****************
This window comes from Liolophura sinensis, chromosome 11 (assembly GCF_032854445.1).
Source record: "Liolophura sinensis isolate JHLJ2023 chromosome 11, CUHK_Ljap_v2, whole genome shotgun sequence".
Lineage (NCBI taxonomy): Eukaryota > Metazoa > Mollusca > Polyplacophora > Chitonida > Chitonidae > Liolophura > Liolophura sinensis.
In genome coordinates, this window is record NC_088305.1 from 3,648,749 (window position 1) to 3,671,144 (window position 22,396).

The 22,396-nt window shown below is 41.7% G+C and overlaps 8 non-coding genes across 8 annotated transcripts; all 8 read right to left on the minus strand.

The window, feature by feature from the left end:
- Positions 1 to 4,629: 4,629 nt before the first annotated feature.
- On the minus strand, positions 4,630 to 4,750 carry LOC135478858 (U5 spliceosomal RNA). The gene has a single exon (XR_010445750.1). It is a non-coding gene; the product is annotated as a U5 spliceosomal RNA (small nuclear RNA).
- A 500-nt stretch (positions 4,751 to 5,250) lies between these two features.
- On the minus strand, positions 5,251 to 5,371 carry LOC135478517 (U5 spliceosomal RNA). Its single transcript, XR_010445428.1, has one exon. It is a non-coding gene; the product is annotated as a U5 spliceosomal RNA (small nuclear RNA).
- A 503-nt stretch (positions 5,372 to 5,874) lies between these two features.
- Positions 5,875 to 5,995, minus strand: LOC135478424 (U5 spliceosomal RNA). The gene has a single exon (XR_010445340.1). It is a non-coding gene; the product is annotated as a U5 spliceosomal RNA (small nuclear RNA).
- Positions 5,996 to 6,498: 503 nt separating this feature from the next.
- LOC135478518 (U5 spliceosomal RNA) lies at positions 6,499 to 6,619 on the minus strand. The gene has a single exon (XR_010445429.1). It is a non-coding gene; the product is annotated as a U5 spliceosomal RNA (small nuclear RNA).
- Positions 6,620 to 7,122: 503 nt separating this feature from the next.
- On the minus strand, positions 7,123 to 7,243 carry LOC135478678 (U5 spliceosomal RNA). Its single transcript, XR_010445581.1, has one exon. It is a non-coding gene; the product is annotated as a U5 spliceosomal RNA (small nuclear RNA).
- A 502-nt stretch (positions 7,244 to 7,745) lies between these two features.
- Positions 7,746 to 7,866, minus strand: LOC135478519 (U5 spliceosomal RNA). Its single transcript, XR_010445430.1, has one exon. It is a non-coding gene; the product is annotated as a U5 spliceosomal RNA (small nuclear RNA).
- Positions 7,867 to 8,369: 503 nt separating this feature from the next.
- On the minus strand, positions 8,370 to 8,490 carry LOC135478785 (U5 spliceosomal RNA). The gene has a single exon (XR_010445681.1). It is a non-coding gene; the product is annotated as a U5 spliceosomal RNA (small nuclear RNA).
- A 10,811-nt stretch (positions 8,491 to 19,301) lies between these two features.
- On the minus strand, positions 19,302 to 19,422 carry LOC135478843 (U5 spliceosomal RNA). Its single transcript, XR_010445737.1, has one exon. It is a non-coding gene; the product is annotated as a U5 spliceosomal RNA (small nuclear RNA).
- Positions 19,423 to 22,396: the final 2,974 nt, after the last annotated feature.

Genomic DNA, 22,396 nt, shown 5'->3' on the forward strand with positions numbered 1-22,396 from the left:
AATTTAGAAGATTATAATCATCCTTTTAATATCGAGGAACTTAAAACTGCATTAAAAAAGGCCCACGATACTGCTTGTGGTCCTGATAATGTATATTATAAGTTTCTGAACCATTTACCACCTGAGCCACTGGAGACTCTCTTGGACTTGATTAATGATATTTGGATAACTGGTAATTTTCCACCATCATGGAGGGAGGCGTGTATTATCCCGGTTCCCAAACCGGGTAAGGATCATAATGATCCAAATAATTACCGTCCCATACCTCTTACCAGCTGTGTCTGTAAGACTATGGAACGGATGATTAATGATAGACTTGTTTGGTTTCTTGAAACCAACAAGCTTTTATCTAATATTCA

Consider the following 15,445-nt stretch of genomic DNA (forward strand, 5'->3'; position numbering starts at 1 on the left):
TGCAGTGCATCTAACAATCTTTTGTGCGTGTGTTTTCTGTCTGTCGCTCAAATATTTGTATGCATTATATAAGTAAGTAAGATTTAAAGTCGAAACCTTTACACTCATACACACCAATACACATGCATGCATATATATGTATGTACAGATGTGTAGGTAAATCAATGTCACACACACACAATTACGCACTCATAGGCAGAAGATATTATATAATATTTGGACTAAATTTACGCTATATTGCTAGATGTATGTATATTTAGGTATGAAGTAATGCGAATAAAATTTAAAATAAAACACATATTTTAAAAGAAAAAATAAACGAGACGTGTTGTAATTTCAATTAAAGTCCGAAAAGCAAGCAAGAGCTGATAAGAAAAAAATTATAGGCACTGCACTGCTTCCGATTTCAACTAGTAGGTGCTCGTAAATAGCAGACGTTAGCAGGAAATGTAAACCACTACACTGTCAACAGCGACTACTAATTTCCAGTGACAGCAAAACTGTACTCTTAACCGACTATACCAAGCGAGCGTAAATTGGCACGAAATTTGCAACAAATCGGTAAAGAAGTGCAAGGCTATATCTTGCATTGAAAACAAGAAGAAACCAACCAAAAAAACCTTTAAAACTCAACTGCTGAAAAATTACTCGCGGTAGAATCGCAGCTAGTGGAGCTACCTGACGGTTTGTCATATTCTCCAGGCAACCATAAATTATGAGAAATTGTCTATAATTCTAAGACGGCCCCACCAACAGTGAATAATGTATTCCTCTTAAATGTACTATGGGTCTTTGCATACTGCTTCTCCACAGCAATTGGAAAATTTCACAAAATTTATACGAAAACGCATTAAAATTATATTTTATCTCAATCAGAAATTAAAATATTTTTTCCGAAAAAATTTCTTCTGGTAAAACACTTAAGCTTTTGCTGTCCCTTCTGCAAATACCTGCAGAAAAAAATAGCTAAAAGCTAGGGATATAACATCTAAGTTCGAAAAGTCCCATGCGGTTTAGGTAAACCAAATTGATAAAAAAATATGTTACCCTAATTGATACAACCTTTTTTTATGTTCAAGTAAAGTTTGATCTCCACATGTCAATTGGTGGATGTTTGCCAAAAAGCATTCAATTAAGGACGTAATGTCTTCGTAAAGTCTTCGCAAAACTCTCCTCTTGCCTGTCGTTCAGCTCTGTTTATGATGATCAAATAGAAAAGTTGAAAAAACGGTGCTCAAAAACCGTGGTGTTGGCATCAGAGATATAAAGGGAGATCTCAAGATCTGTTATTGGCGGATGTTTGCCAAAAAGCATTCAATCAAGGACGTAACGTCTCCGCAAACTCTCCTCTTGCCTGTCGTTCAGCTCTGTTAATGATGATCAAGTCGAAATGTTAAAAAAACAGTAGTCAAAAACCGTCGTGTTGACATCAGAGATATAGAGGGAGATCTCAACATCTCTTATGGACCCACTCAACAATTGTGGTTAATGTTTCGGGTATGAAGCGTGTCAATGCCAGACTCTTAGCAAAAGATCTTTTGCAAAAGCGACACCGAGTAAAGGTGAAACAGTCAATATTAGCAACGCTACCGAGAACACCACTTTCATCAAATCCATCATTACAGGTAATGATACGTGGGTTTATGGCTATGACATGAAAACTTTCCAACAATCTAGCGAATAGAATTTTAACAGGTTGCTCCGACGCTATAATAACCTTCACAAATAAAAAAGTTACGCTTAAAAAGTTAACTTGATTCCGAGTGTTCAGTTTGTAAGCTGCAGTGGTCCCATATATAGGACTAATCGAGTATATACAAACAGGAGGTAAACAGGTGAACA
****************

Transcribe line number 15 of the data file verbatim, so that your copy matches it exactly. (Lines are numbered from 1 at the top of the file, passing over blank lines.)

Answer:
- Positions 6,620 to 7,122: 503 nt separating this feature from the next.